Google Search Console (GSC) helps you make strategic SEO decisions and boost the quality of your website efforts.

With GSC, you can uncover well-performing and underperforming content, along with suggestions for improvement. 

The primary SEO issues that Google Search Console detects include:

  • Broken links 
  • Duplicate content
  • Page speed

You can use this data to audit your content and decide the pieces you’ll refresh, reoptimize, or remove to keep up providing high-quality content that stands out amongst competitors.

In case you want to learn more about the inner workings of Google Search Console, check out our step-by-step guide on using Search Console. You can thank us later!

3. Analytics Analytics helps you track the performance of your published blog posts and articles on search engine result pages (SERPs).

With’s analytics tool, you can track SEO metrics in your pages and queries such as:

  • Position
  • Ranking status
  • Impressions
  • Clicks
  • Click-through rate (CTR)

By examining the performance of your pages and queries, you can easily perform your content audit and weed out low-quality content that risks bringing down the average overall performance of your website.

As a result, you’ll rank higher on SERPs, increase your traffic, boost your users’ engagement, and improve your conversion rates.

If you want to learn the ins and outs of’s analytics feature, check out our article.

9 Key Elements to Assess to Improve Your Content Performance

Since your ultimate goal in content auditing is to maximize your website’s performance to drive more conversions, let’s go beyond content gap analysis and content audit tools.

To skyrocket your refreshing process, take into consideration the following nine elements:

  • Meta title
  • Meta description
  • Slug
  • Angle
  • Introduction
  • Body
  • Search intent
  • Headings
  • Closing statement

1. Meta Title

Also referred to as “SEO title,” your meta title is your main headline that shows up on the SERPs.

Your SEO title is the number one factor that dictates whether or not your searchers will click on your article.

A good rule of thumb, your meta title should include:

  • Your focus keyphrase
  • A promise or a specific benefit(s)
  • Any hype or excitement factor

Using this formula guarantees that your SEO title will stand out from your SERP competitors.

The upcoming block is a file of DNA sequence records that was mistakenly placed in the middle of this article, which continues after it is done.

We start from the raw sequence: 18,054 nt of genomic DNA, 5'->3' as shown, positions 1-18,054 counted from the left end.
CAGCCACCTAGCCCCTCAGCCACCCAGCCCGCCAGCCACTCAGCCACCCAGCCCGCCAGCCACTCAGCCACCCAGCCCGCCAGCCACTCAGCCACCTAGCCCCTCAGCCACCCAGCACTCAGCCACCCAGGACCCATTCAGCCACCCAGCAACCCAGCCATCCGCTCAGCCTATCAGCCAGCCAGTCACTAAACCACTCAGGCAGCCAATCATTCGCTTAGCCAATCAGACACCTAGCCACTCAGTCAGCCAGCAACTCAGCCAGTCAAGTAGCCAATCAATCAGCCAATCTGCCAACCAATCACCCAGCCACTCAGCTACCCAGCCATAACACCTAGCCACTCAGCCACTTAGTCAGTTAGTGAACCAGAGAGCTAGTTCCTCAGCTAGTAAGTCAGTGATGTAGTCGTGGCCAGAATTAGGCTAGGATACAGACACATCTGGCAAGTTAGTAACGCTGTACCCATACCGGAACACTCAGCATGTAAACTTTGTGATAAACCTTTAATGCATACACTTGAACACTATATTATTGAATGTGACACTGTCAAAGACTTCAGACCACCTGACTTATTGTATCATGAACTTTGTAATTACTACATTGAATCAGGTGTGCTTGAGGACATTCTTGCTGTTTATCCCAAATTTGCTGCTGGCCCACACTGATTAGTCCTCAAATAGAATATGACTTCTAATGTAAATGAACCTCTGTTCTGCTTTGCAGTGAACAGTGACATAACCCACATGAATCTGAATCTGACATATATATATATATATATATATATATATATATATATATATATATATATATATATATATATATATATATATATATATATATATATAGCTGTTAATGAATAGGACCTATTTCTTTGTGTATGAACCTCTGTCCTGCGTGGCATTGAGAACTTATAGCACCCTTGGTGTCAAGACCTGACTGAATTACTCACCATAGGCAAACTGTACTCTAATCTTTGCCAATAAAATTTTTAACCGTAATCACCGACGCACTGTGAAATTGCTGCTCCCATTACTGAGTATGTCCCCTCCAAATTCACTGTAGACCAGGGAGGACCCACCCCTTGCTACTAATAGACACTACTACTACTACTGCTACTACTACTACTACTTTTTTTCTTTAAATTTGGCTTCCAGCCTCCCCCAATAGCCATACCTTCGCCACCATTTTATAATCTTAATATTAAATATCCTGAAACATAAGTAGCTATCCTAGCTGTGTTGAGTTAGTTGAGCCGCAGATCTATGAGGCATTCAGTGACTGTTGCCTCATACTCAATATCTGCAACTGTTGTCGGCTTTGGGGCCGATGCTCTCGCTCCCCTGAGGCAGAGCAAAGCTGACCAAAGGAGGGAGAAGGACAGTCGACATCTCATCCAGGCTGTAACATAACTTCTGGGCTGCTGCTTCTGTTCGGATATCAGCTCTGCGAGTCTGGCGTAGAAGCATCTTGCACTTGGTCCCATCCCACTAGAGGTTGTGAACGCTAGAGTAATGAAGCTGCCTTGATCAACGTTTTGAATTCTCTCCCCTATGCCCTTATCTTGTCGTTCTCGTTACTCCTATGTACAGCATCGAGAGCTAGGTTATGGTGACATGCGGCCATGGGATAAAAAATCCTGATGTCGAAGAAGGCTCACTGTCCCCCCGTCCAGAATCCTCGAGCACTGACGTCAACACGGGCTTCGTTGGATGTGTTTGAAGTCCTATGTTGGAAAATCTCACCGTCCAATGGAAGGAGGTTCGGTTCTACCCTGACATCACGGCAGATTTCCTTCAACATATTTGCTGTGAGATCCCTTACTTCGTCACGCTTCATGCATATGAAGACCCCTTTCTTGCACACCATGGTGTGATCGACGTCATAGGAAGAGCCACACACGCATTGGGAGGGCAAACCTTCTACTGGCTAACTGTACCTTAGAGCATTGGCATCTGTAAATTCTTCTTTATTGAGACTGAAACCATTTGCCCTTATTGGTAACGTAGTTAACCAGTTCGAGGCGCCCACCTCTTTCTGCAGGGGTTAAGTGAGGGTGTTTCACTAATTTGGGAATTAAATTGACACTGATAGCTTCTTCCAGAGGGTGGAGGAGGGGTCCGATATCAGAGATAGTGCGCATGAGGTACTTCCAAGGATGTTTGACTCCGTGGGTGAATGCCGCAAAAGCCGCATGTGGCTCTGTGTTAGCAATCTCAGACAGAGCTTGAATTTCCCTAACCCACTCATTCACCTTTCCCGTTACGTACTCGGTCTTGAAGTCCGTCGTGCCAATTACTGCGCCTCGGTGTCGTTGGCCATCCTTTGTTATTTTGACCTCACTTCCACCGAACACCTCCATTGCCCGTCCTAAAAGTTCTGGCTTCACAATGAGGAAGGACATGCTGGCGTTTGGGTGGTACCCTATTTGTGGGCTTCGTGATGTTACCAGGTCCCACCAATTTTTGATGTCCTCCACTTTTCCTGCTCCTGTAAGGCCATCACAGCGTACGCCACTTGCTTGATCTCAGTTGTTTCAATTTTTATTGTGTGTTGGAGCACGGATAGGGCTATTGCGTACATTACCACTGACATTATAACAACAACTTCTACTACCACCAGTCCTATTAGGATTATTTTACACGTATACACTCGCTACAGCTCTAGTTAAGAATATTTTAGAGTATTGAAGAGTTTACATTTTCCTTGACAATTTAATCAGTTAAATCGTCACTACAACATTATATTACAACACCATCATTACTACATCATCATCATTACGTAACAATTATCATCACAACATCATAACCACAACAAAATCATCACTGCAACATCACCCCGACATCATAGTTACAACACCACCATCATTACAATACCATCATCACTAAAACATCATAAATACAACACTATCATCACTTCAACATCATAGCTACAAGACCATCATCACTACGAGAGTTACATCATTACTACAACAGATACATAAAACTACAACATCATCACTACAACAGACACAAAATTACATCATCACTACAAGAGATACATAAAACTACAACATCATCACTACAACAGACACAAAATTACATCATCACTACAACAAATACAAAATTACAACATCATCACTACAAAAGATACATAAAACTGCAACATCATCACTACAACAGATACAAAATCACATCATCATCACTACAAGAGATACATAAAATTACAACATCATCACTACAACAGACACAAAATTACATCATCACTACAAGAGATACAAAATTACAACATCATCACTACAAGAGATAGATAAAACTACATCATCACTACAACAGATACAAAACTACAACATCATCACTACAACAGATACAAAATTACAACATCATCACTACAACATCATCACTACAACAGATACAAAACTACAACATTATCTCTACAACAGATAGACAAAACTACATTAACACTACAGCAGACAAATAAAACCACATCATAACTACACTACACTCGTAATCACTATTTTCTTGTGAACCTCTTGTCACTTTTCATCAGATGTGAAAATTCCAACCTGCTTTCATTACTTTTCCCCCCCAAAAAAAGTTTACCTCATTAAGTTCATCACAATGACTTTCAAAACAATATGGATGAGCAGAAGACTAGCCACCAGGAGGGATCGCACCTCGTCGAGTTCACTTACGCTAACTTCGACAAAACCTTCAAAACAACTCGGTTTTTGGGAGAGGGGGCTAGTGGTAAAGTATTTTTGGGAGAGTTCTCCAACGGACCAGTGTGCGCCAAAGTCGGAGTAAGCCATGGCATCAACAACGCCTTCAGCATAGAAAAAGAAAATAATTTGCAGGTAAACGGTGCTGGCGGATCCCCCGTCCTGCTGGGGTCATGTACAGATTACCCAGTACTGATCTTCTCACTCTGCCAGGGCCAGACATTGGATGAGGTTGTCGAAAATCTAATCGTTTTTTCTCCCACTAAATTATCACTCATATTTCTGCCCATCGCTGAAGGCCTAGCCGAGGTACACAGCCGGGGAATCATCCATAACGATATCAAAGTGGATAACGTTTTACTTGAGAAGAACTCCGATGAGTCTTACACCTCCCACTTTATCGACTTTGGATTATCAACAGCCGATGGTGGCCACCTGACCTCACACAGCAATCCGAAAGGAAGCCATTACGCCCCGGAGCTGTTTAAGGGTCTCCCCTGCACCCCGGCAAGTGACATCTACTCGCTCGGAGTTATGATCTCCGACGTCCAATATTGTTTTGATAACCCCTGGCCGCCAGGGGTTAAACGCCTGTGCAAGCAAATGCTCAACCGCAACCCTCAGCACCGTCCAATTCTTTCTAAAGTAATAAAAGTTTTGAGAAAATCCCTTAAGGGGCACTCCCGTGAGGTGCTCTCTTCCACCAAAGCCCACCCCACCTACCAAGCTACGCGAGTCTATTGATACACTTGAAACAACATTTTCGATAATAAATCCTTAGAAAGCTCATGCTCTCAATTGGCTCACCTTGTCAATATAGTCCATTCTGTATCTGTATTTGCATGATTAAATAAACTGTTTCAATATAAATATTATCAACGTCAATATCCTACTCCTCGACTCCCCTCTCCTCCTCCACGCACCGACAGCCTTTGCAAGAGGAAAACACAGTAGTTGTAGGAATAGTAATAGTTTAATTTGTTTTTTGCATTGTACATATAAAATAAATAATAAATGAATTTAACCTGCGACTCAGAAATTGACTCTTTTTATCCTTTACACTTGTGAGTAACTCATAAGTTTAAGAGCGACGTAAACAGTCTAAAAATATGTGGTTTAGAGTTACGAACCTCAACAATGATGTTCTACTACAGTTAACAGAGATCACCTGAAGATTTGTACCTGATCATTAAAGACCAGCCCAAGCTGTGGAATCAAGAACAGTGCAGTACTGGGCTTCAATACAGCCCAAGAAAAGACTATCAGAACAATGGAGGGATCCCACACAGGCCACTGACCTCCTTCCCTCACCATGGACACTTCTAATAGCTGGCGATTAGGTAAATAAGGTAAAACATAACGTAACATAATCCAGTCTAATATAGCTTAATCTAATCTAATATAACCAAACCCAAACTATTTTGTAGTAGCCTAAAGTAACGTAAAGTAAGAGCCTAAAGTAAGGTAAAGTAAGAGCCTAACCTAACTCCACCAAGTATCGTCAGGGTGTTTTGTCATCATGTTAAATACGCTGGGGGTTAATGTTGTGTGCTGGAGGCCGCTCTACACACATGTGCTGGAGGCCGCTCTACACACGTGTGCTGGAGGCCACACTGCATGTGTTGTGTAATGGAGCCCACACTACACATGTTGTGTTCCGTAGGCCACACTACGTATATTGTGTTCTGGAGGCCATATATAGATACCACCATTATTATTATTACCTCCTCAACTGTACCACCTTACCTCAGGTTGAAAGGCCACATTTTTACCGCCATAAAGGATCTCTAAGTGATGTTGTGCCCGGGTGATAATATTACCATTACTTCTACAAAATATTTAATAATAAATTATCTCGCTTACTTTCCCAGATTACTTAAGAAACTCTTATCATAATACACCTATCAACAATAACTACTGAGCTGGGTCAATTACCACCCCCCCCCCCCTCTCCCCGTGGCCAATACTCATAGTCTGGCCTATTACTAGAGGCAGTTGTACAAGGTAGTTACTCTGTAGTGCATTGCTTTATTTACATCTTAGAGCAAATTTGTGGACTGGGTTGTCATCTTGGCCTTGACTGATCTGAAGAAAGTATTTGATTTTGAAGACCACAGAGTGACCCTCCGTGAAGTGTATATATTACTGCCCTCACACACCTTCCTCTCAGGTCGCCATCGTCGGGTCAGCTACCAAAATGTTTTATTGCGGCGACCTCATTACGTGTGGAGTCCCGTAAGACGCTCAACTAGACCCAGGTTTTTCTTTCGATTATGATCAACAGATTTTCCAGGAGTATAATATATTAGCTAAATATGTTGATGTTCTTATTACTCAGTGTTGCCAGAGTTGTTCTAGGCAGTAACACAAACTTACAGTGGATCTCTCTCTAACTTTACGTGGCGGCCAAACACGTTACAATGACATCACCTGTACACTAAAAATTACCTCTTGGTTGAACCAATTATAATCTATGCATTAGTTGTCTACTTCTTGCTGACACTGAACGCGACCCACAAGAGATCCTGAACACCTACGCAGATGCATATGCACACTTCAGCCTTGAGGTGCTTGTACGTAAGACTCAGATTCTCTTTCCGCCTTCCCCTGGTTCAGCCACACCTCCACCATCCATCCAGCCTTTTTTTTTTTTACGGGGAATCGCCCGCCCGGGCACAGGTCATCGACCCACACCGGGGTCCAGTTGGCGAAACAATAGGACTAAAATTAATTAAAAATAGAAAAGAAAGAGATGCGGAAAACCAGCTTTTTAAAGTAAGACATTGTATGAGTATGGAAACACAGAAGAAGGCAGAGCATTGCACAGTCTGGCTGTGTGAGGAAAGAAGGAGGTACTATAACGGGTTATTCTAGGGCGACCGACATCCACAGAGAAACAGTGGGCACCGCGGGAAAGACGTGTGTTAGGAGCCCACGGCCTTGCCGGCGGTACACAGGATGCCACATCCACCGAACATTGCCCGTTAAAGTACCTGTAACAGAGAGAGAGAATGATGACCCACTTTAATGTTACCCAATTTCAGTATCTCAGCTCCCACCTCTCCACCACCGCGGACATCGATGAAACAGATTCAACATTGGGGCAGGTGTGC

Because it’s informative and descriptive—but also friendly and illustrative.

In other words, such a combination makes it easier for searchers to emotionally connect with your article before they click.

2. Meta Description

Your meta description is the little excerpt that shows up on the SERPs under your SEO title. 

This little excerpt is the second (and sometimes the last) factor that your searchers inspect before they click on your article. 

In general, your meta description should be complementary to your meta title.

If this description box doesn’t fulfill your searchers’ intent, this is your telltale sign to refresh it.

“So how can I improve my underperforming meta description?”

Great question.

Keep the length between 110 and 155 characters. Any shorter descriptions might not have enough detail, while longer descriptions could lead to confusion or distraction.

A good meta description should also provide a clear call to action. Readers should know what they should do after they finish reading it.

For example, if our article is about keyword research (which is also the target keyword for the article), here’s a breakdown of phrasings you should avoid and what you should say instead.

AvoidInstead, use
Passive voice
E.g., “The success of your SEO strategy is dictated by your keyword research.”
Active voice
E.g., “Your keyword research dictates the success of your SEO strategy.”
Finishing without a clear call to action
E.g., “Your keyword research dictates the success of your SEO strategy. Our article covers just that.”
A clear and concise call to action
E.g., “Your keyword research dictates the success of your SEO strategy. Discover how you can create a robust list of keywords.”